I'm back today to share the second step in our first tiling project journey, which is tile setting. In case you missed it, you can catch up by reading about prep work in this post. I'll wait right here :)
This is definitely a time consuming process, and it takes a lot more thinking than I thought it would. However, it is pretty exciting to finally see tile up on what used to just be a blank wall!
Before I begin I must admit that I didn't take fantastic pictures during this process because I was super nervous that I was going to mess up.
I began by applying a thin layer of tile adhesive (MAPEI Type 1 from Lowes) using the flat edge of my trowel.
Next, I applied another layer using the notched edge of my trowel.
The adhesive that I was using stayed wet for a while, so once I was more comfortable I was able to apply about 2 square feet of adhesive at a time.
You'll want to apply enough adhesive so that it sticks, but not so much that it gushes through the spaces. If it does, you can just use a paring knife to get it out (while it's wet!).
I began my edges with bullnose tiles. Once you stick your tile on, you'll want to wiggle it a little in a direction perpendicular to the adhesive ridges.
After I applied my next tile, I inserted a 1/8" spacer.
Okay, a couple of things here. You actually want to start at the bottom and work your way up. This way, if you end up needing to cut tiles they will end up at the top as opposed to being more visible at the bottom. Also, you don't have to worry about the tiles sliding down.
After I took the above pictures, I remembered this and actually removed these two tiles. Luckily the adhesive stays wet long enough to make corrections!
As you keep moving across the wall, remember to pay close attention to keeping a brick pattern. It sounds easy enough, but when I was actually in the thick of it there were times that I would lose focus and came close to getting off track.
Also make sure you don't skimp on using the spacers! They will be your best friend in ensuring that you are creating straight lines.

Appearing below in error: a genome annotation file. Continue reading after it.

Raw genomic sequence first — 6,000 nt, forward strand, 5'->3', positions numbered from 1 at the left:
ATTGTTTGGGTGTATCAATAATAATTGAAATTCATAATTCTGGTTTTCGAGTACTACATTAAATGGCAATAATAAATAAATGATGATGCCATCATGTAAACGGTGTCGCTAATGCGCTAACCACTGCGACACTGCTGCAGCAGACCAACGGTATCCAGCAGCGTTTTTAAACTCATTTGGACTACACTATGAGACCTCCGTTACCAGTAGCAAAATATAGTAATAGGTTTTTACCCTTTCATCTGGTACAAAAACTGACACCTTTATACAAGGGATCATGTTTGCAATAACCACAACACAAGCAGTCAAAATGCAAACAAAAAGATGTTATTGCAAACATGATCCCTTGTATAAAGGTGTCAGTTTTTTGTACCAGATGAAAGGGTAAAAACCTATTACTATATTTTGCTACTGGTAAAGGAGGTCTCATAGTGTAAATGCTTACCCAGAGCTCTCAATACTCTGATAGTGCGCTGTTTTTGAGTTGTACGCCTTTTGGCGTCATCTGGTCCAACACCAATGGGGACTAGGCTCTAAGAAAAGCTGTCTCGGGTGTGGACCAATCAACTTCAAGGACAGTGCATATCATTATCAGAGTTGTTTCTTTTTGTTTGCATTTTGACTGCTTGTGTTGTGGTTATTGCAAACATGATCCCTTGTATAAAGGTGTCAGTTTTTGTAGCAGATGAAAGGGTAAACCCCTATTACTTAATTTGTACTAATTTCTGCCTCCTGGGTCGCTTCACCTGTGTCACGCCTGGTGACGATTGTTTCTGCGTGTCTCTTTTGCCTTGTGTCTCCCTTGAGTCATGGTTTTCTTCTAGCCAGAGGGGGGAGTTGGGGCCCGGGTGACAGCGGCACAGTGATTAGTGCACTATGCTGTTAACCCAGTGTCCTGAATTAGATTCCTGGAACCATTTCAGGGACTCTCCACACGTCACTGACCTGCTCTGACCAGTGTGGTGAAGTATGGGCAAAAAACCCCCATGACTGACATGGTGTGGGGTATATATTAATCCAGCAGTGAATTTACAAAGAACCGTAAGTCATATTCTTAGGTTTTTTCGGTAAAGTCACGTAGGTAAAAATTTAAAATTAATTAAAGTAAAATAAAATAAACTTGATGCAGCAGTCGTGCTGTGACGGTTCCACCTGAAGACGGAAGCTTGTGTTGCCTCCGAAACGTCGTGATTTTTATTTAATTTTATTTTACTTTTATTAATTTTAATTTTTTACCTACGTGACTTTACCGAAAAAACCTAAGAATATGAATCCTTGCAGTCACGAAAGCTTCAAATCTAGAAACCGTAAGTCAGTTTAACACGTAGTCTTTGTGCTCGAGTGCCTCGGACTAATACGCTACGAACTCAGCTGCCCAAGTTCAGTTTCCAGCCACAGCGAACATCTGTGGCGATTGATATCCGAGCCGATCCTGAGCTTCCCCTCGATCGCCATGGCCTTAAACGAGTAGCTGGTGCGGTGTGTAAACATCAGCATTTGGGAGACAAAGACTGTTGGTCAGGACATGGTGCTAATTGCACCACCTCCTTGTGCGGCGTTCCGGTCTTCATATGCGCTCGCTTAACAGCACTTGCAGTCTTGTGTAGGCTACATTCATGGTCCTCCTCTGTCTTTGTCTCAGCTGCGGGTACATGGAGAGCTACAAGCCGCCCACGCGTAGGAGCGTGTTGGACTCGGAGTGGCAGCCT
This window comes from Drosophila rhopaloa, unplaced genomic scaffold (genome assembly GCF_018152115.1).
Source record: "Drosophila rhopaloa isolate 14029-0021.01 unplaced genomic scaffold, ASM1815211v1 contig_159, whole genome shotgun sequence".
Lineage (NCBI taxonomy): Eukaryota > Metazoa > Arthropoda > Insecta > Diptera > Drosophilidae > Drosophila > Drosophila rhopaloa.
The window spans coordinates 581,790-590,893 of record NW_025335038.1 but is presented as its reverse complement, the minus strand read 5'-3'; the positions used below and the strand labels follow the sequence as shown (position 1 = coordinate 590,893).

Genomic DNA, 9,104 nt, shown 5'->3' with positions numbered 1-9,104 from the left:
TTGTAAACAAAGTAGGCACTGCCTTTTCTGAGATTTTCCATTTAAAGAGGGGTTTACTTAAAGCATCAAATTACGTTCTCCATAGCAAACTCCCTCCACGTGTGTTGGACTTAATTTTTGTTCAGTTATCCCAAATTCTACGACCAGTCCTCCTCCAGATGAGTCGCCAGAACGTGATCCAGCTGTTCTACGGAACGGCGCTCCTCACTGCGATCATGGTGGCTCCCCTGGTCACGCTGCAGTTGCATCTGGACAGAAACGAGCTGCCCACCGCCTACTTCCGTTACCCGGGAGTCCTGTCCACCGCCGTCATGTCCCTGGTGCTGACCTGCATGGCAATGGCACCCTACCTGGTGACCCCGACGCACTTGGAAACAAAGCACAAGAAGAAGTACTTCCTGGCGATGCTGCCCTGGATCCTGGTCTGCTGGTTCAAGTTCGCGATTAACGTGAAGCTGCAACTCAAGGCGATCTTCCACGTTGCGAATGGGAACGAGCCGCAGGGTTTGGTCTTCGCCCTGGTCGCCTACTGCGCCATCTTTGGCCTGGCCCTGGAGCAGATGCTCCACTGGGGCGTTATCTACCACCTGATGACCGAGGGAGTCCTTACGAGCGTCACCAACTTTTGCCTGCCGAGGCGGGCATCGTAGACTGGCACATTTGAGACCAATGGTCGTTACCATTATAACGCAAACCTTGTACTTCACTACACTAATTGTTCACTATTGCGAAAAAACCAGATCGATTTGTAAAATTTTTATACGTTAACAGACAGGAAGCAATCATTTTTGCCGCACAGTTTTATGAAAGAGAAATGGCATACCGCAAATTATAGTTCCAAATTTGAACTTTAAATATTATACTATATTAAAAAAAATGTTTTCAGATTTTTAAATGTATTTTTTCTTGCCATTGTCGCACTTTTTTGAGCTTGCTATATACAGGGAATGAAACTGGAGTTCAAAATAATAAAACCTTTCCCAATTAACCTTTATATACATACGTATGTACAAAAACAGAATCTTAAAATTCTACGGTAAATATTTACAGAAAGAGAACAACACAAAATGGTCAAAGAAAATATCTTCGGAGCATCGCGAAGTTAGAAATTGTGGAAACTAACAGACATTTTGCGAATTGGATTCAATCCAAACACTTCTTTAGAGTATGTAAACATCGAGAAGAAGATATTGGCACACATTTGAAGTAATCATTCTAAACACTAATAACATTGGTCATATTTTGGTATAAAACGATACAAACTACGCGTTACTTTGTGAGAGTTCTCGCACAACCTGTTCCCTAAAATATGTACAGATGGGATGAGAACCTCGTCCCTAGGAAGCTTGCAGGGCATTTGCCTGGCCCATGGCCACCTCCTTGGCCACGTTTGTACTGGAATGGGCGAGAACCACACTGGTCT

I was really glad that we chose the mini subway tiles that came on a sheet as opposed to having to put up each tile individually. I think it made the process go much quicker.
Oh and another note. Remember I mentioned in the last post that there were going to be a lot of things that would make professionals cringe? Well, the first row of tile should actually be separated from the counter using spacers.
At the end you're supposed to run a bead of silicone caulk along this gap. Why? Because as the house shifts this will prevent the tiles from cracking. Whoops. I read about that a million times, but it totally spaced my mind when I started setting the tiles. There's still a tiny little space at the bottom so I'll at least be able to get a little bit of caulk in. Do as I say, not as I do! :)
By the end of Saturday I had laid all of the tiles that didn't need to be cut and called it a day. Sunday morning we started the real tedious part, which was making the special cuts.
Even though our tiles came in sheets, they could be cut out using a utility knife.
We created a system where I measured out the cuts and the hubby cut them all on the wet saw. In order to remember where they all went, I wrote a letter on each that corresponded to a row.
You'll notice in the picture below, that there was some dried adhesive from Saturday. Before applying more adhesive, I used a screwdriver to chip it off. A putty knife would be much more efficient, but I couldn't find the dang thing so I improvised haha.
After cutting out all of the "puzzle pieces" I back buttered them (which means applied the adhesive directly to the back of each tile).
And here is where we are at today!
This corner was a kind of a pain. We were left with about half an inch on both sides, so instead of creating little tiles I just applied some coordinating trim.
Remember in the last post I mentioned that it's important to pull the outlet boxes out a little so that you can tile behind them?
Ignore the fact that I got adhesive all over that outlet haha! The hubby will probably have to replace that one, much to his dismay.
It's finally starting to come to life. Exciting!
Here's one thing I could really use some opinions on. Behind the sink there's a piece of shoe molding right below the counter so we can either remove it and put a row of half tiles along there, or we can attach some pretty molding (PVC of course because of the water).
Feel free to chime in with your opinion because I'm totally stuck!
Linking up to these awesome parties!